From Wikipedia, the free encyclopedia
Jump to navigation Jump to search
The base NeXTcube model
ManufacturerNeXT, Fremont, California plant
Release dateSeptember 18, 1990; 30 years ago (1990-09-18)
Introductory priceUS$7,995 (equivalent to about $15,840 in 2020)
Discontinued1993 (1993)
Operating systemNeXTSTEP, OPENSTEP, NetBSD (limited support)
CPUMotorola 68040 @ 25 MHz, 56001 digital signal processor (DSP)
Memory8–64 MB
Storage400 MB, 1.4 GB or 2.8 GB SCSI drive
Display1120×832 2-bpp grayscale
Dimensions1-foot (305 mm) die-cast magnesium cube-shaped case
PredecessorNeXT Computer
SuccessorNeXTcube Turbo

The NeXTcube is a high-end workstation computer developed, manufactured, and sold by NeXT from 1990 until 1993. It superseded the original NeXT Computer workstation and is housed in a similar cube-shaped magnesium enclosure. The workstation runs the NeXTSTEP operating system and was launched with a US$7,995 list price.[1]


The NeXTcube is the successor to the original NeXT Computer. It differs from its predecessor in having a 68040 processor, a hard disk in place of the magneto-optical drive, and a floppy disk drive. NeXT offered a 68040 system board upgrade (and NeXTSTEP 2.0) for US$1,495 (equivalent to $2,960 in 2020). A 33 MHz NeXTcube Turbo was later produced.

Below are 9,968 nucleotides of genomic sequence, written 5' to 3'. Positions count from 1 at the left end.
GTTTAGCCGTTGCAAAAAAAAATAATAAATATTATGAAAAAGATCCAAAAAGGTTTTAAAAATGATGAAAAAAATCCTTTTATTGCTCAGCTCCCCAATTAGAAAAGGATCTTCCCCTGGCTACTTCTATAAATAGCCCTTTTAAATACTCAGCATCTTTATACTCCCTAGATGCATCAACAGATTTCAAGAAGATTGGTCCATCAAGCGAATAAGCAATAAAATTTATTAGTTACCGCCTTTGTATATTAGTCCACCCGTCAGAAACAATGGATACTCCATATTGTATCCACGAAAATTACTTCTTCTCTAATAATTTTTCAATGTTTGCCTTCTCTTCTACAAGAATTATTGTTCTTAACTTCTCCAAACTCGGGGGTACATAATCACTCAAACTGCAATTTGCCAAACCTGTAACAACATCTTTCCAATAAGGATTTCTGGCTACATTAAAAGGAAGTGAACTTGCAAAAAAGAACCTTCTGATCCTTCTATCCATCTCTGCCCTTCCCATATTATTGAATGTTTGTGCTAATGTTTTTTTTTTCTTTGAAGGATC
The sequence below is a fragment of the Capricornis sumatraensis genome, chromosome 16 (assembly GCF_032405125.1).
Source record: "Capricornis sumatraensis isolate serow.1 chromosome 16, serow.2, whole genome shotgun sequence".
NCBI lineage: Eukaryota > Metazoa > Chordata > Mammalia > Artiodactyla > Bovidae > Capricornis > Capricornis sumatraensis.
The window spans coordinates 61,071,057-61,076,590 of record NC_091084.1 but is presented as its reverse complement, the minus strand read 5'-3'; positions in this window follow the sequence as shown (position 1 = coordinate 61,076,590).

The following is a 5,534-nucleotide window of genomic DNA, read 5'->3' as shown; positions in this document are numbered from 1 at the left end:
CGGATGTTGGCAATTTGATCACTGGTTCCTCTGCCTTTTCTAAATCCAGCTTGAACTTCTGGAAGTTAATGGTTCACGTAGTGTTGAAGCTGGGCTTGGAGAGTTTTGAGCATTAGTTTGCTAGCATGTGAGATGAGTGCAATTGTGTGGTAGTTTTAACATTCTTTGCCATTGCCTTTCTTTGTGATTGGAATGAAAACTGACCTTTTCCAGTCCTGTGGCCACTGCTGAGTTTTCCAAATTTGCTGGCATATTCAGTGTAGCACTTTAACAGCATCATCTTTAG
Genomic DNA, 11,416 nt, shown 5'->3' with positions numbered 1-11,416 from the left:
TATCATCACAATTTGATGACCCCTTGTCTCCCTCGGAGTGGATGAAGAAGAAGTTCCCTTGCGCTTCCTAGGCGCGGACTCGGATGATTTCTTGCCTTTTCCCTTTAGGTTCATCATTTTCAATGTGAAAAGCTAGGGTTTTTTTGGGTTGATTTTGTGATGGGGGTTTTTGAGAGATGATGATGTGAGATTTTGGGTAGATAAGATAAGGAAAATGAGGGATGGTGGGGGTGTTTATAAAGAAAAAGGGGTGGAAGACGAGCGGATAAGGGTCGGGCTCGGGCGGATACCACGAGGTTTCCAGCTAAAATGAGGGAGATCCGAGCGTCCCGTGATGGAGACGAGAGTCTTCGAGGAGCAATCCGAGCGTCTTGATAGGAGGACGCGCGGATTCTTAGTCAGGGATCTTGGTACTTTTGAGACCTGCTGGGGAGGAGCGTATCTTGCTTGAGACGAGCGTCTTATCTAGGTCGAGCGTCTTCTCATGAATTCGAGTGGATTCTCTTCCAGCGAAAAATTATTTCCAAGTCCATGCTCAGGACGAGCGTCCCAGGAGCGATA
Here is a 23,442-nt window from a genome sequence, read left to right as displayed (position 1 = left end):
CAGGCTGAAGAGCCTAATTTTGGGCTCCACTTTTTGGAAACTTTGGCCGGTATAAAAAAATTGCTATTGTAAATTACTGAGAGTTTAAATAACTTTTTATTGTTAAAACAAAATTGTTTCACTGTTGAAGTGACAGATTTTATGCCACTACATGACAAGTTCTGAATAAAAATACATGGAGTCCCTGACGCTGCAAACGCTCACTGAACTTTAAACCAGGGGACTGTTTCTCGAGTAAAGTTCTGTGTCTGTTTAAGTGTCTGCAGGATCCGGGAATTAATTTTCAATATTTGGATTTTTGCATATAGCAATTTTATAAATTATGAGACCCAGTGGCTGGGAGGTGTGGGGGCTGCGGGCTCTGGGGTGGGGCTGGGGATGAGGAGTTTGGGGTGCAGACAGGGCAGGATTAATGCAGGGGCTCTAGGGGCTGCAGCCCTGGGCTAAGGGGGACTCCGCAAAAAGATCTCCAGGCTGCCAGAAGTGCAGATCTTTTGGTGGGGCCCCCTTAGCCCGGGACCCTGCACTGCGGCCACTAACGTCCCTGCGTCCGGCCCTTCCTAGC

NeXT released the NeXTdimension for the NeXTcube, a circuit board based on an Intel i860 processor, which offers 32-bit PostScript color display and video-sampling features.

The Pyro accelerator board increases the speed of a NeXTcube by replacing the standard 25 MHz processor with a 50 MHz one.[2]


NeXTcube with original screen, keyboard and mouse
  • Display: 1120×832 17 in (432 mm) 82 ppi grayscale MegaPixel Display
  • Operating System: NeXTSTEP 2.2 Extended or later
  • CPU: 25 MHz 68040 with integrated floating-point unit
  • Digital Signal Processor: 25 MHz Motorola DSP56001
  • RAM: 8 MB, expandable to 64 MB (Sixteen 30-pin SIMM slots)
  • Floppy Drive: 2.88 MB
  • Hard Drive: 105 MB, 340 MB, 400 MB, 660 MB, 1.4 GB or 2.8 GB SCSI drive
  • Expansion: four NeXTbus slots (mainboard uses one slot)
  • Size (H × W × D): 12 in × 12 in × 12 in (305 mm x 305 mm x 305 mm (±1 mm))[3]

See also[edit]


  1. ^ Webster, Bruce F. "NeXT on the Agenda". MacWorld (January 1991).
  2. ^
  3. ^ "NeXTcube brochure" (PDF).

External links[edit]